Over two decades of Poland in NATO – the path to membership and future prospects
The North Atlantic Treaty, establishing NATO, was signed in Washington on April 4, 1949. After the fall of the so-called Iron Curtain, Poland could begin its efforts to join the Alliance. On March 12, 1999, Poland became a full member of NATO – the most powerful collective defense organization in the world, currently comprising 30 countries. However, from the historical perspective, the path of our country to the membership in the North Atlantic Alliance was not easy and certain.
The collapse of the Cold War world
The long-term process of integrating Poland into Western defense structures was initiated when the Cold War had ended. The Polish parliamentary election on June 4, 1989, and the first non-communist, pro-western government in this part of Europe, the fall of the Berlin Wall and the dissolution of the Warsaw Pact in 1991 are just few of the dates symbolizing this event.
Initially, it was not clear in what direction the former countries of the Eastern Bloc would head (e.g., the controversial “NATO-bis” idea). In the following years, the NATO members were becoming increasingly open towards the potential negotiations with Poland, although there was still a long way to the membership. The Partnership for Peace program (1994) did not fully satisfy Poland, yet it was a significant step. As a result of further efforts, Poland, the Czech Republic and Hungary were invited to join the Alliance in 1997.
Efforts to become a member and invaluable support of the Polish diaspora in the USA
The support of the Polish community all over the world for the compatriots living in the country during the period of martial law is commonly recognized. Meanwhile, the knowledge about the help of Polish communities, especially the American and Canadian ones, concerning Poland’s accession to NATO is not so widespread. Their backing can even be assessed as crucial. Although Poland was respected in Washington, the North American politicians were quite skeptical about NATO expansion.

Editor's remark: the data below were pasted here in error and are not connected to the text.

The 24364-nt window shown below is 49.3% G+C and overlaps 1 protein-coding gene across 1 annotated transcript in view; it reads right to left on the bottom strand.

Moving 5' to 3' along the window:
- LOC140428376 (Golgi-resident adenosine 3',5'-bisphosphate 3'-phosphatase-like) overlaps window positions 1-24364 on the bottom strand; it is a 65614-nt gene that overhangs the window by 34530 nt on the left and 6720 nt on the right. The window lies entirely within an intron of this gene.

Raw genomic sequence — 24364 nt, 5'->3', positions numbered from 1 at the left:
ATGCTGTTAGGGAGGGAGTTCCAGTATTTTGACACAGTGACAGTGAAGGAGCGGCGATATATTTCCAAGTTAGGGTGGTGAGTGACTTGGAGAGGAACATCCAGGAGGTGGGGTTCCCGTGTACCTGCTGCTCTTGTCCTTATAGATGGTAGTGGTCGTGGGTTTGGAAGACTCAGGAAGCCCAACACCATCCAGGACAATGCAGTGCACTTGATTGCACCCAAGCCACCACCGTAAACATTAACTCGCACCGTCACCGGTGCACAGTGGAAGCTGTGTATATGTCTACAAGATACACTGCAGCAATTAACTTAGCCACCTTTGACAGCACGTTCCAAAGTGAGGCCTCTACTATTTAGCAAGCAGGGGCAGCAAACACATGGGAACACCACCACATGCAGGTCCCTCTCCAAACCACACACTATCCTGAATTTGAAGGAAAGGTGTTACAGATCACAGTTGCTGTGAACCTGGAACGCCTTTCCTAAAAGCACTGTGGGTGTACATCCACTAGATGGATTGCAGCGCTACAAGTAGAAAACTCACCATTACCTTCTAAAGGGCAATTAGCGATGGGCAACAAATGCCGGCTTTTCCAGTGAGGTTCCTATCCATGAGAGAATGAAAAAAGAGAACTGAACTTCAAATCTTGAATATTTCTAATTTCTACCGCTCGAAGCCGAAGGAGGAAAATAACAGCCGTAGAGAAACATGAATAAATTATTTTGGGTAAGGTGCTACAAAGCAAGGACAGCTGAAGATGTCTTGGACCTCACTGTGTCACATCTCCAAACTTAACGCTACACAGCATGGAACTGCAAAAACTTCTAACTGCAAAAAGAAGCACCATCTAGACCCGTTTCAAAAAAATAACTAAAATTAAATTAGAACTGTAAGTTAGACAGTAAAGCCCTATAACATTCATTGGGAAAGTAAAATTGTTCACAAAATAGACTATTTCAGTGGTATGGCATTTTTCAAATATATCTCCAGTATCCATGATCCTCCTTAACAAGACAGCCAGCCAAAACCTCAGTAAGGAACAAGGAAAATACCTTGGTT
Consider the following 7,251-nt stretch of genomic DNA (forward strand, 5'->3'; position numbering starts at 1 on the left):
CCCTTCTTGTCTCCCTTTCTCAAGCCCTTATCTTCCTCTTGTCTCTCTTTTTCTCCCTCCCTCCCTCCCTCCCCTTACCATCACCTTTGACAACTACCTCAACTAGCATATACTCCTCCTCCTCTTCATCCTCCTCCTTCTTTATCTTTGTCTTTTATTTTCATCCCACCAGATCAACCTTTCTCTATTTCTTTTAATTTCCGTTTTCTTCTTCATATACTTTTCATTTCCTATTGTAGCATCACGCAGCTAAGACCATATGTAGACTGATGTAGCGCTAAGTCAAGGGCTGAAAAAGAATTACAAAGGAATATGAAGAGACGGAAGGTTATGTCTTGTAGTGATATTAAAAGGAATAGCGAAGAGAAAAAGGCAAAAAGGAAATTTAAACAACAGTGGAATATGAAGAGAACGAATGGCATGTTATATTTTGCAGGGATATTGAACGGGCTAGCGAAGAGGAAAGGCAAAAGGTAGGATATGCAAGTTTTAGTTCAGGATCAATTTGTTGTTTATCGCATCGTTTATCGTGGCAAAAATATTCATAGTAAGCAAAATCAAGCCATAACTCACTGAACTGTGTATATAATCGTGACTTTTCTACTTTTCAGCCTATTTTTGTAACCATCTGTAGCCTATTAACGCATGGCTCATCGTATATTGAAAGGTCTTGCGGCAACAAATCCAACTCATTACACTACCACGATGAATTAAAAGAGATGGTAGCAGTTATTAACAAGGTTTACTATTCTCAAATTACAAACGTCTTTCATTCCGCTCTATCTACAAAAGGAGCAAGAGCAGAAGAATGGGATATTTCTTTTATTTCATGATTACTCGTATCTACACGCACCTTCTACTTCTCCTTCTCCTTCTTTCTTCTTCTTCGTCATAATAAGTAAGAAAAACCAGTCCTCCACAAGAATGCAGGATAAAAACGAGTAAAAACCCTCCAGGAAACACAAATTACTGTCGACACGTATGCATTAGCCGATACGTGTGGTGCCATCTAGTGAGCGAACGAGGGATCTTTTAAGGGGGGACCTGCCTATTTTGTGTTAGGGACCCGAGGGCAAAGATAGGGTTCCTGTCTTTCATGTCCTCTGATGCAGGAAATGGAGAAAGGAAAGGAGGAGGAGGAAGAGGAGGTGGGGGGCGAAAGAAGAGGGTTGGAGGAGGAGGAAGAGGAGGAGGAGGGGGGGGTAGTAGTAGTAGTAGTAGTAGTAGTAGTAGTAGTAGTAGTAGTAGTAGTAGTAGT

The Polish diaspora in the USA, up to then quite divided, had united to achieve this goal. Its members were sending letters to members of the US Congress, collecting signatures for a petition and using the emerging Internet. The Polish American Congress (PAC) played a key role in this respect. One of the most active members of the Polish lobby in Washington, D.C., which was striving for Poland’s integration with NATO, was the US National Security Advisor Zbigniew Brzeziński and the courier of the Polish Government in London Jan Nowak-Jeziorański. They collaborated and remained in close contact with each other almost throughout the whole 1990s.
Poland as an active member of NATO
Clearly, the assessment of 20 years of Poland in NATO is positive and favorable also for our allies. The army had been professionalized, modernized and reached the standards of the partners. Warsaw stood out as one of the few members of the Alliance, which allocated at least 2% of the GDP on the armed forces. Furthermore, Poland’s position in the Alliance had been systematically growing, which was evidenced by the largest ever NATO Summit held in Warsaw in July 2016.
Polish soldiers took an active part in NATO missions in Albania, Kosovo, Bosnia and Herzegovina, Afghanistan as well as Iraq. Numerous military exercises of the allied forces, including “Anaconda,” took place in Poland. The NATO Joint Force Training Center in Bydgoszcz, the NATO Counter Intelligence Center of Excellence (CI COE) in Cracow and the NATO Multinational Division North East (MNDNE) in Elbląg were established. Polish fighter planes are patrolling the airspace of Lithuania, Latvia and Estonia (Air Policing missions).